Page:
Despite the prominence of these negative comments and the fact that they outnumbered positive comments, we factored in all the non-verbal reactions via the like buttons and this turned the scales. Overall, the positive to negative ratio was 8 to 1.

Adjusted number of reactions by reaction type

For each negative reaction, there were eight positive reactions. Behind a prominent minority that was very vocal in its opposition, we found there was a majority of users quietly signaling their approval for the project.

  • A majority of comments voicing opposition to the project tended to fall into a relatively small subset of argument categories.
Percentage of comments by argument type
Number of comments per post and per argument

Cataloguing and organizing arguments against the project this way allowed us to gain a much better general picture of community sentiment, and was essential for preparing a finely tuned outreach strategy.

For example, we found that 12.75% of comments followed the same basic argument and were overwhelmingly concerned with the question of local tourism. In addition, 70% of comments fell into the same eight categories.

  • The prevalence of negative comments was diminishing steadily over time.
Number of positive negative and neutral comments per category and by time

As our engagement with the community progressed, so did the positive responses. Effectively, the more we communicated, the less negativity was generated. This strongly suggested that by addressing negative community feedback directly, we were helping to ease concerns and reducing opposition to the project overall.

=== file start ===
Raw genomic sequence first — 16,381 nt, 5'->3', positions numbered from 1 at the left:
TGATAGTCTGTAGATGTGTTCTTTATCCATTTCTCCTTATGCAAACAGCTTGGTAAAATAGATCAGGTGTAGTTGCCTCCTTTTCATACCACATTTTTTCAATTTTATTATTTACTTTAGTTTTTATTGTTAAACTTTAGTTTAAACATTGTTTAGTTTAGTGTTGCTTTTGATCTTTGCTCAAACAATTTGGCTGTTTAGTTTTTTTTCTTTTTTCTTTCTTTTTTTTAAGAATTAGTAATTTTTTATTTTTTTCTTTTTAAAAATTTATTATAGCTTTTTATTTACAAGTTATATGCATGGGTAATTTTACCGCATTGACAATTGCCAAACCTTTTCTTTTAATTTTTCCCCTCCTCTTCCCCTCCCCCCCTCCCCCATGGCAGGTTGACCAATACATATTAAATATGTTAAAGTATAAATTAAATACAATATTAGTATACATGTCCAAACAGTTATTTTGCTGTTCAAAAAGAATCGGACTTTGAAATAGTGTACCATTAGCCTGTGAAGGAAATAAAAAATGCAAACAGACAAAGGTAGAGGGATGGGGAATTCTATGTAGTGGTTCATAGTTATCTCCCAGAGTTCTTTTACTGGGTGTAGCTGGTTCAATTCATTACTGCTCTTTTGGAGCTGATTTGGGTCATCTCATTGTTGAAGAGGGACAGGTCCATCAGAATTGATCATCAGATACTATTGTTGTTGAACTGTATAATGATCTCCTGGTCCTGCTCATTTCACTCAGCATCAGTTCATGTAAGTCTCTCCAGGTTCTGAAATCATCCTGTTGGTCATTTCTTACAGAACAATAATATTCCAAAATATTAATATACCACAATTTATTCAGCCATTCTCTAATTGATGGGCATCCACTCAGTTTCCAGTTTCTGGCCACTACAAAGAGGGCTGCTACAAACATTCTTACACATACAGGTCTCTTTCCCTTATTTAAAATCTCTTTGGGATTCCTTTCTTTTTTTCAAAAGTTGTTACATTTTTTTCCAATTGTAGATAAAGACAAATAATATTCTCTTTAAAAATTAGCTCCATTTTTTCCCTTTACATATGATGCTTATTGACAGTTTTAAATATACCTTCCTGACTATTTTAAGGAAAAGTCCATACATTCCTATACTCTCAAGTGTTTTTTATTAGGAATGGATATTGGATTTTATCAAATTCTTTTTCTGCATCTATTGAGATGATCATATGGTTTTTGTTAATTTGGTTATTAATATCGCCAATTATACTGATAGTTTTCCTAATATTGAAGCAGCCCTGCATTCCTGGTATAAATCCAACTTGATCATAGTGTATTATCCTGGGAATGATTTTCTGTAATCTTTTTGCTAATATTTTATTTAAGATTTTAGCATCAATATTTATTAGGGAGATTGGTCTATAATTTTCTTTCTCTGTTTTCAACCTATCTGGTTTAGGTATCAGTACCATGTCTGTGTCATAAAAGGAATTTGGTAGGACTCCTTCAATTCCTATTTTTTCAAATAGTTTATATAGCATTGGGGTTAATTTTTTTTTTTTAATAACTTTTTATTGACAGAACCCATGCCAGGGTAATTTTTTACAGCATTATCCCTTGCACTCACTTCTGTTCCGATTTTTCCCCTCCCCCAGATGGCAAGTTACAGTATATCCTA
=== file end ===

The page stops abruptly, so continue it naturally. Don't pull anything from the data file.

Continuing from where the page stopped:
Actionable insights :

  1. A significant proportion of the community would be satisfied by detailed answers acknowledging and addressing their concerns. Create a thorough FAQ section on the project website that addresses the most frequently raised objections, arguments, and questions.

  2. Do not run from opposition, embrace it. Create a content strategy that addresses the opposition’s main arguments head on.
    • Address first of all the topics that are most contested in the comments and continue through the list of topics in a descending order of importance. Don’t forget to reference the FAQ in these publications.
    • Develop audio-visual content such as videos or podcasts that directly address the main arguments raised by users in the comments.

  3. Every negative comment is an opportunity to educate the community and move the conversation forward in a constructive manner.
    • Create standardized answers for each argument so you can address individual comments directly and invite users to consult the FAQ and long-form publications.
    • If users are particularly enraged, respond politely with substantive arguments but do not engage in hostile behavior.

  4. Publish the positives! Despite the need to face opposition head on, do not publish solely on negative topics and avoid posting publications that elicit too many negative reactions.



Infrastructural Project


Social Media


Data Science, Social Listening